If they don’t take the hint, politely try to redirect the conversation, Robertson suggests. “If your boss comes into your office and starts gossiping about one of your coworkers, quickly interrupt him or her and say, ‘Oh c’mon boss, you’re not paying me to chit chat about Paula’s love life, can we talk about tomorrow's meeting? I need your direction on how to present the numbers.”

It’s important to end the conversation as soon as you can. The longer your boss continues to gossip, the harder it is to nip it in the bud. And when you ask about a task, you shift the conversation’s direction back to work.


Some companies are completely transparent about salary and benefit information, but many aren’t. So a question about your pay may put you in an awkward position. While sharing this information is legal in most cases, Scherwin suggests first considering what could be lost or gained by doing so. “Personal and sensitive information can get misconstrued if shared and can unnecessarily create hostility,” she says. “On the flip side, it can give you ammo to negotiate for more.”

Only share when there’s trust, confidentiality, and you’re comfortable with how the information will be used, Scherwin says.


It’s frustrating when a colleague piggybacks on all your hard work. You may feel petty for wanting the credit, but it's reasonable to seek recognition when you've put time and effort into a project. The best way to keep this behavior at bay is to keep a record of your tasks.

“Keep an e-mail record and be on guard with this coworker,” Scherwin says. “Take responsibility for sending the final product to the boss. Make sure you are actively discussing your ideas and progress across your organization so your role is clear before it's too late.”

As with trying to pass the buck, most bosses know what’s going on and may be more aware of the situation than you realize. Still, it can help to keep them updated on your progress. “Stay in communication with the person you want credit from [while you work]," Robertson says. "Tell them about what you are doing while you do it.”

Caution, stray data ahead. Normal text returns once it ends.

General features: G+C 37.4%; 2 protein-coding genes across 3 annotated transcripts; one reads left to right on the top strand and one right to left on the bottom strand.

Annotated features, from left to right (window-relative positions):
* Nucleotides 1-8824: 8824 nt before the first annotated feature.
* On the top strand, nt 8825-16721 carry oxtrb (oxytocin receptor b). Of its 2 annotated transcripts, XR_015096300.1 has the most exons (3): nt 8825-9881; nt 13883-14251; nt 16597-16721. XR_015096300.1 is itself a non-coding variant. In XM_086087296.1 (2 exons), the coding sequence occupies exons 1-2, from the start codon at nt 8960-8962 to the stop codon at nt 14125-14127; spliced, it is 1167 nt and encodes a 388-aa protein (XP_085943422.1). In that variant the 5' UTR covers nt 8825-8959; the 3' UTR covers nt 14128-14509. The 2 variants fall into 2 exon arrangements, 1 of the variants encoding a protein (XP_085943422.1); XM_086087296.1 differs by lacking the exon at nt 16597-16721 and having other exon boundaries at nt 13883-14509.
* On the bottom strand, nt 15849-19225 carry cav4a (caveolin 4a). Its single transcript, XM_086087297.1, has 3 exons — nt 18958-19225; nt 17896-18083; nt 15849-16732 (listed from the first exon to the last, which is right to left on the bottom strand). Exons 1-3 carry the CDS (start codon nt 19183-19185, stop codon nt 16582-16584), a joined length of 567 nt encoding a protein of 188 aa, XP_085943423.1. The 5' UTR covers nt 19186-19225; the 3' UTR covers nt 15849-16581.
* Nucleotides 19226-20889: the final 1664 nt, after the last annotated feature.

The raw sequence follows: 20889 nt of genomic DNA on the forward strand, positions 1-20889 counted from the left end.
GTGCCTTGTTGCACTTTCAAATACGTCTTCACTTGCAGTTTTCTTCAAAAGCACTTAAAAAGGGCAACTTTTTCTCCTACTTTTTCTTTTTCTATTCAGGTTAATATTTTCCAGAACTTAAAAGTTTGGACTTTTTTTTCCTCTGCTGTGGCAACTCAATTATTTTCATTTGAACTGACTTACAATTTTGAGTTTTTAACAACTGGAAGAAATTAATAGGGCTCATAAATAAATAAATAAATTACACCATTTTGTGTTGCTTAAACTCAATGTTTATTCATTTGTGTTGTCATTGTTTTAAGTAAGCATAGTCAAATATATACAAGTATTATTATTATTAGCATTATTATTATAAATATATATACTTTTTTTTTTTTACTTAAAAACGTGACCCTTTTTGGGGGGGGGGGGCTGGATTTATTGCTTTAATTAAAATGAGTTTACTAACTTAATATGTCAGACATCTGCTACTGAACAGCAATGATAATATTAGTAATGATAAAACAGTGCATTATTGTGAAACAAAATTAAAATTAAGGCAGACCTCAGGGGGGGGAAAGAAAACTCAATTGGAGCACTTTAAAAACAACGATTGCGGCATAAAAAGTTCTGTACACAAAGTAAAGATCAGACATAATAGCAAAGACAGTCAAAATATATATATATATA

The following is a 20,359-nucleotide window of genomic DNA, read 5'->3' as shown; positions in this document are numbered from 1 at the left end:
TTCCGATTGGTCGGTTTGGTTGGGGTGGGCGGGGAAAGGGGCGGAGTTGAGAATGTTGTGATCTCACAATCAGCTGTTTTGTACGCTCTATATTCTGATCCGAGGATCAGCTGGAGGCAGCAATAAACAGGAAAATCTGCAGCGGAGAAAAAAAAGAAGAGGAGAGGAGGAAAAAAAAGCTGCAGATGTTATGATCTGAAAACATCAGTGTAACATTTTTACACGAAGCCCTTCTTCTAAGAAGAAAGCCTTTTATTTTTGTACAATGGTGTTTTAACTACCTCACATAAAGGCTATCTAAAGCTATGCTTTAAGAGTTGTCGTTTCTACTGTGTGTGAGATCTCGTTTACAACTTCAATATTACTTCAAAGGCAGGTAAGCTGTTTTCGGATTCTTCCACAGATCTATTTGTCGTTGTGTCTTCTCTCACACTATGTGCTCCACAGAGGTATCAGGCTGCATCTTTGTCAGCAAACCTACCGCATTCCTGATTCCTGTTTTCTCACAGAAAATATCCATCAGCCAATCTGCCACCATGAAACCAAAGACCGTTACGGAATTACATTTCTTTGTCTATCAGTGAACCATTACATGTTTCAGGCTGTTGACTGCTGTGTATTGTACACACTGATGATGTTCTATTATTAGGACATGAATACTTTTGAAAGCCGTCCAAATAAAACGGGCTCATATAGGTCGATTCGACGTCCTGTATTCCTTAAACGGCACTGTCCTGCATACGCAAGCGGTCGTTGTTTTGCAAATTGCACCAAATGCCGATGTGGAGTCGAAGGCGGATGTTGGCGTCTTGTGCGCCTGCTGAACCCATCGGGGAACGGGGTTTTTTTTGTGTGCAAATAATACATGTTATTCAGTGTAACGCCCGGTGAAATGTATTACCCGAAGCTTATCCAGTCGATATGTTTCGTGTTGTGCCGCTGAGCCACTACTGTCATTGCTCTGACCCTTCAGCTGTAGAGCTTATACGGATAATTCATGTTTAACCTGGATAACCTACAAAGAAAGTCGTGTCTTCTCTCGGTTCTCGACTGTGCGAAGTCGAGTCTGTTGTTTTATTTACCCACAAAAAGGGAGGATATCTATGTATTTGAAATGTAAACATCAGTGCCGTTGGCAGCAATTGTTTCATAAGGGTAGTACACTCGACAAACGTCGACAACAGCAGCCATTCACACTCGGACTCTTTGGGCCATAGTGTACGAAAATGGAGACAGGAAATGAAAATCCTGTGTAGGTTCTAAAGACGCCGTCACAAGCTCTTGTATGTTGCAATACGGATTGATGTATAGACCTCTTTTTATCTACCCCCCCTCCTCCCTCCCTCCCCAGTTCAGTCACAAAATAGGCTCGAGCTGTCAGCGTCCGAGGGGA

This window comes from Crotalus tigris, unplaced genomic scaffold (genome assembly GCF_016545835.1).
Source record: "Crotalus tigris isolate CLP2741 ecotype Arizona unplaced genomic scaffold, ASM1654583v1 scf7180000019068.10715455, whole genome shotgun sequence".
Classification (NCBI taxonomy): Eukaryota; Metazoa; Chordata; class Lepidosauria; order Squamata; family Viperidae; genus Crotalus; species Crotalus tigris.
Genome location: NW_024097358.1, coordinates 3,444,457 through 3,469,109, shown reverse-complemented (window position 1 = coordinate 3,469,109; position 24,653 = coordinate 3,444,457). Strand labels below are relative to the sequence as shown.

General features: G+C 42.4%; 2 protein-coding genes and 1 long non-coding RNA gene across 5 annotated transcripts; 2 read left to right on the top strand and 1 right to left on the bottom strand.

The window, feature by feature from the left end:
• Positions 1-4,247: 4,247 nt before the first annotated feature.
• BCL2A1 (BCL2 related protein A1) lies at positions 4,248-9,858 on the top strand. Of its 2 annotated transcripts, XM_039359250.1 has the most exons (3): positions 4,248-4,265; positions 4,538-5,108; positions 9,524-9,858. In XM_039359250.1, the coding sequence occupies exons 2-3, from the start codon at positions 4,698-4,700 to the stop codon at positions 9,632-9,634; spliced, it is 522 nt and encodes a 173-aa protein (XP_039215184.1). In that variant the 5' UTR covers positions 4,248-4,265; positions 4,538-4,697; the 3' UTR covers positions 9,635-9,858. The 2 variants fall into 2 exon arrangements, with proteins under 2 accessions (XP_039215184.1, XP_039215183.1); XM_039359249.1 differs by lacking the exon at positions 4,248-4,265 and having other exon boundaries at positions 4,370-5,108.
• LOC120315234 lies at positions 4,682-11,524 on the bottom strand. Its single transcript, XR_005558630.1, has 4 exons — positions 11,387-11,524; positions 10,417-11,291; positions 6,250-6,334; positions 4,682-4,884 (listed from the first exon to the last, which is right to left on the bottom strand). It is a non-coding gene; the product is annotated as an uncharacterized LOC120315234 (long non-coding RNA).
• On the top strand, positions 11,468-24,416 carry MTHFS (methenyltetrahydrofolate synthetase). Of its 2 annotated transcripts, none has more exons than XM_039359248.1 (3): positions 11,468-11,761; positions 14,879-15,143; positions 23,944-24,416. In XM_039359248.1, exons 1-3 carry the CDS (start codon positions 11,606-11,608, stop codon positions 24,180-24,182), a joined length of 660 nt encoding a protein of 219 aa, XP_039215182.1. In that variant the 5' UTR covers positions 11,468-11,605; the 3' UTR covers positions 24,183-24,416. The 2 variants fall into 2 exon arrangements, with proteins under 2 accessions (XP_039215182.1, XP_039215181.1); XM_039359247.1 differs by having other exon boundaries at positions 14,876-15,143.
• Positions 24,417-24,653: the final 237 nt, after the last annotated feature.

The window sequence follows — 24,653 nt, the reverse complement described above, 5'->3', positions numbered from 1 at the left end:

This way, not only will your boss know the truth if a coworker tries to take credit for your work down the road, but if your coworker does take credit, your boss will see right through it and the situation will take care of itself.

Stickier, though, is your boss taking credit for your work. This may be a sign that your boss feels threatened by you; a confident manager typically has no problem supporting their team. “They may only be looking out for themselves and not be giving you as much ‘air time’ with senior management which would help you get future promotions,” Scherwin says. “Alternatively, they may also not even realize that this is impacting you. Always handle tricky boss conversations maturely. Take the emotion out of it. Rather than getting upset and demanding more credit, simply tell them you enjoy what you are doing and want more visibility, and ask them to work with you to make that happen.”

In other words, you want to make your manager part of the solution, she adds, rather than make it seem like they’re a problem. Workplace scenarios can be tricky to navigate and that seems to be the answer for most of these: Focus less on the problem and more on the solution and you’ll be on your way to a congenial workplace.

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job secrets
9 Behind-the-Scenes Secrets of Hollywood Body Doubles
Hugh Jackman and his Real Steel body double, Taris Tyler
Hugh Jackman and his Real Steel body double, Taris Tyler
Lisa Maree Williams/Getty Images

When you see the back of an actor’s head in a movie, it may not be the actor you think it is. In addition to stunt performers, most movies employ body doubles (or photo doubles) with a passing resemblance to the principal actors. While some body doubles are brought on set for specific skills—like helping an actor pass as a professional athlete—the job can often involve just being a body, whether that means being nude on camera, having photogenic hands, or appearing in place of actors who can’t be on set for some reason. Here are nine secrets of the job: